Establishing a faster passenger rail system in the Midwest would create 57,000 new jobs and support another 15,000 during the 10 years it is under construction, according to a report issued last month by the Wisconsin Public Interest Research Group, which supports establishing high-speed rail.
That kind of job creation potential is a leading reason Democrat Barrett also supports the project, a campaign spokesman said. The economic development the route would spur would more than make up for the portion of operating costs not covered by riders’ fares, said Phil Walzak, communications director for Barrett’s campaign.
The states can pursue high-speed rail while still addressing other infrastructure needs, Walzak and other backers said.
“Just because you support high-speed rail doesn’t mean you’re against roads,” he said. “It’s about a balance.”
A well-balanced transportation system is part of Horner’s vision for Minnesota. He supports continuing the preliminary work to asses high-speed routes to see if it can be a piece of that system, he said.
“Again it would have to be affordable,” he said. “It would have to be something that makes economic sense.”
But a desire to study that possibility doesn’t mean his focus would leave what the state has now, Horner said.
“The first dollars would still be spent on roads and bridges ... investing in the current infrastructure,” he said. “We can make investments in evaluating where rail fits in. Let’s hope it’s not an either-or.”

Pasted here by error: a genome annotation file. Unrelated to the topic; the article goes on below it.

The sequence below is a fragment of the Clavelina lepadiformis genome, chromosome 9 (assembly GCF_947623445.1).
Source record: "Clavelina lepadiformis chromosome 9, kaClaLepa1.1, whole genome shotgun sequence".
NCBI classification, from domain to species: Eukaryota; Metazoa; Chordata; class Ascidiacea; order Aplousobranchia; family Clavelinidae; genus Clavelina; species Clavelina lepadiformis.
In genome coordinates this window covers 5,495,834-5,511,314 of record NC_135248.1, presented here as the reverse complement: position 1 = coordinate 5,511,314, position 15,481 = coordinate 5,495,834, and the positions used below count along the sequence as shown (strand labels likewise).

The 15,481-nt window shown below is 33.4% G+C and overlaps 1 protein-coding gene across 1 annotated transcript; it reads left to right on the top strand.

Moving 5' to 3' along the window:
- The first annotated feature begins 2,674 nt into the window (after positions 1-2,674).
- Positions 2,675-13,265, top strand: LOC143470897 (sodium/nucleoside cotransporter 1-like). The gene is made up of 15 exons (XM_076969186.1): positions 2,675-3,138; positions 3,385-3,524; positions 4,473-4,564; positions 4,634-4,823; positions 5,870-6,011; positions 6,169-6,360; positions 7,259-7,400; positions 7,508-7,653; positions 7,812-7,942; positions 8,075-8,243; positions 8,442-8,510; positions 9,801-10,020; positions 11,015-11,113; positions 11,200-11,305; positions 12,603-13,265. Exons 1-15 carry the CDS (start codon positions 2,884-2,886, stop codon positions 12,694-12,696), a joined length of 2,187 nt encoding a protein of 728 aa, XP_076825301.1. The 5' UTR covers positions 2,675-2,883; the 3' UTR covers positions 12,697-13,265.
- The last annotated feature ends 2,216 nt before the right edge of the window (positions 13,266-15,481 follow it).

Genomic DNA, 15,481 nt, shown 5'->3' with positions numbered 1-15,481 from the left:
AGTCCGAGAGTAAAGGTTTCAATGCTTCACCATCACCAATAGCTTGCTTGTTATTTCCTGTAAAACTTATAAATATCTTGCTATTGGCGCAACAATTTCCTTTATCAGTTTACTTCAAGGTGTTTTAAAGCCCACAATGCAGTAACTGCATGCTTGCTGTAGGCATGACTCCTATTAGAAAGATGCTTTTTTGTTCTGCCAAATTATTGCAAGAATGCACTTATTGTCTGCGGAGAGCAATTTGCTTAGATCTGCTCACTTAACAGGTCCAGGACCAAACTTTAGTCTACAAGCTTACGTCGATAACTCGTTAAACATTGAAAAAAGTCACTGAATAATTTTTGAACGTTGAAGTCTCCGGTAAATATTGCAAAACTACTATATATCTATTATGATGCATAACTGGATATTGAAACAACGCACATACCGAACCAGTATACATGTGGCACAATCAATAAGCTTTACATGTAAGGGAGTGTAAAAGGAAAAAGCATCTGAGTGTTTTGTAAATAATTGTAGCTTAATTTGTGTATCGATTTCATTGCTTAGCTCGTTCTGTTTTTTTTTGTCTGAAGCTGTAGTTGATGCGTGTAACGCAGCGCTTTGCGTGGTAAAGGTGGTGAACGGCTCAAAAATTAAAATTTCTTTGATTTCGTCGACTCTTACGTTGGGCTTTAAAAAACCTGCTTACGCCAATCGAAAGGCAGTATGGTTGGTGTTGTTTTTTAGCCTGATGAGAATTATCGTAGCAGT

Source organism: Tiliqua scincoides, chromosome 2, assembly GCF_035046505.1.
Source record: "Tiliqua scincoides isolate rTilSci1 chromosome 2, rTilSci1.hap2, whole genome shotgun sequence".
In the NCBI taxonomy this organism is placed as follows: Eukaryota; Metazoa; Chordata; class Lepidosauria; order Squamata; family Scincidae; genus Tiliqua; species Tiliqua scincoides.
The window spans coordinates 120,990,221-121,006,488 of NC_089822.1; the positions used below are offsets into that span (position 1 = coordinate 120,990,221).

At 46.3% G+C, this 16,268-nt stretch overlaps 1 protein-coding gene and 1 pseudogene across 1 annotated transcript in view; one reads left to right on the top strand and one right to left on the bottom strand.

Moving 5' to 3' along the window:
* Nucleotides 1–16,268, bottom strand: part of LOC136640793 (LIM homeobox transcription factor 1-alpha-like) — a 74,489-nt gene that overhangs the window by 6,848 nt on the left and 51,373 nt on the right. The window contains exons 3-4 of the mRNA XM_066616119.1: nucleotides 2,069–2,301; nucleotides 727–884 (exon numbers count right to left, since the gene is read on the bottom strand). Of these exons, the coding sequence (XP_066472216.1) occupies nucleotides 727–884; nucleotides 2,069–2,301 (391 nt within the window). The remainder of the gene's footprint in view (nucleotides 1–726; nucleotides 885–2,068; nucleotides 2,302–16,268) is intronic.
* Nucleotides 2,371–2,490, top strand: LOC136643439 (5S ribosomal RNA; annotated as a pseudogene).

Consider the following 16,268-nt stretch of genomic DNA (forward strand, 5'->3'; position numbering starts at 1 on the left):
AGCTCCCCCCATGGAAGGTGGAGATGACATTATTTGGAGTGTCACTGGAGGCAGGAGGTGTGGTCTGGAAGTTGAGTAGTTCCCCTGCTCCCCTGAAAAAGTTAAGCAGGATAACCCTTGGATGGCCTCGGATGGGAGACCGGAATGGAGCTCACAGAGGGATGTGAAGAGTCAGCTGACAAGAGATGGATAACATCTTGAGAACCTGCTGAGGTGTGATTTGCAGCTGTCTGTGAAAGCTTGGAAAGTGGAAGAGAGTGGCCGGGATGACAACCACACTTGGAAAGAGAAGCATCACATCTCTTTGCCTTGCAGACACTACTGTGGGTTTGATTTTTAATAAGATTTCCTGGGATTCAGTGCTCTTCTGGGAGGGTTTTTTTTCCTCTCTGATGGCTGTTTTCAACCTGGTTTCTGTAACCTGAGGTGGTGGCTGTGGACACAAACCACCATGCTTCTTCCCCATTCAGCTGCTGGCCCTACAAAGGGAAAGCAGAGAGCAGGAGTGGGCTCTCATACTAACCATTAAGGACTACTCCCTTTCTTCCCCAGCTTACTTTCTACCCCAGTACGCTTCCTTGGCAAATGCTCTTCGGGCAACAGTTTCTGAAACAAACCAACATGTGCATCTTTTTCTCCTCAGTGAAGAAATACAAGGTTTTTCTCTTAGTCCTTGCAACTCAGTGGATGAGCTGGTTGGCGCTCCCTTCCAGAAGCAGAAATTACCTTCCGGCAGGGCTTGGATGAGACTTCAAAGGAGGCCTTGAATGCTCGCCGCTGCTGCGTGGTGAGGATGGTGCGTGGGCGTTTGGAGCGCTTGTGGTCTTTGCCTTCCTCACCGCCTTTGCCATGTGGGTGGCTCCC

A push to re-establish tax reciprocity has little support from leading Minnesota gubernatorial candidates, though their Wisconsin counterparts back the move.
Minnesota and Wisconsin had a reciprocity agreement in place for more than 40 years that allowed taxpayers living in one state and working in the other to file a single tax return. The arrangement ended for 2010, a move that affected thousands of residents on both sides of the border, including in the Winona and La Crosse, Wis., areas.
The three Minnesota candidates indicated little interest in re-establishing the agreement, though they said the issue could be examined further.
Their Wisconsin counterparts voiced support for reciprocity, saying the arrangement is a matter of fairness for those residents.
“We need to make it possible for people to live in one state and work in another and not be at a tax disadvantage,” Republican candidate Scott Walker said.
Minnesota Gov. Tim Pawlenty ended the arrangement after an agreement to speed up Wisconsin’s payments fell through.
State leaders then turned down a proposal by Wisconsin to pay $90 million over 18 months, saying the state would get $131 million by taxing Wisconsin residents who work in Minnesota directly.
DFL candidate Mark Dayton cited those economic impacts in saying he supported Pawlenty’s move.
“Wisconsin was not holding its side of the bargain,” Dayton said, though he noted he would be willing to sit down with Wisconsin’s next governor to discuss the issue.
Independence Party candidate Tom Horner said the current system should remain for the time being, but that the issue warrants further study. Horner expanded on that idea by calling for a re-examination of Minnesota’s entire tax system with an eye toward simplicity.
The two Wisconsin gubernatorial candidates more actively support putting reciprocity back into place, saying the agreement could also be an example of the state working collaboratively with its neighbors. Both campaigns also said Wisconsin could fix the financial issues that Pawlenty cited when he ended the arrangement.
“It could be good for the people in Wisconsin and Minnesota,” said Phil Walzak, communications director for Democratic candidate Tom Barrett. “Certainly, there are ways to fix it and craft it in a way to ensure equal and fair treatment.”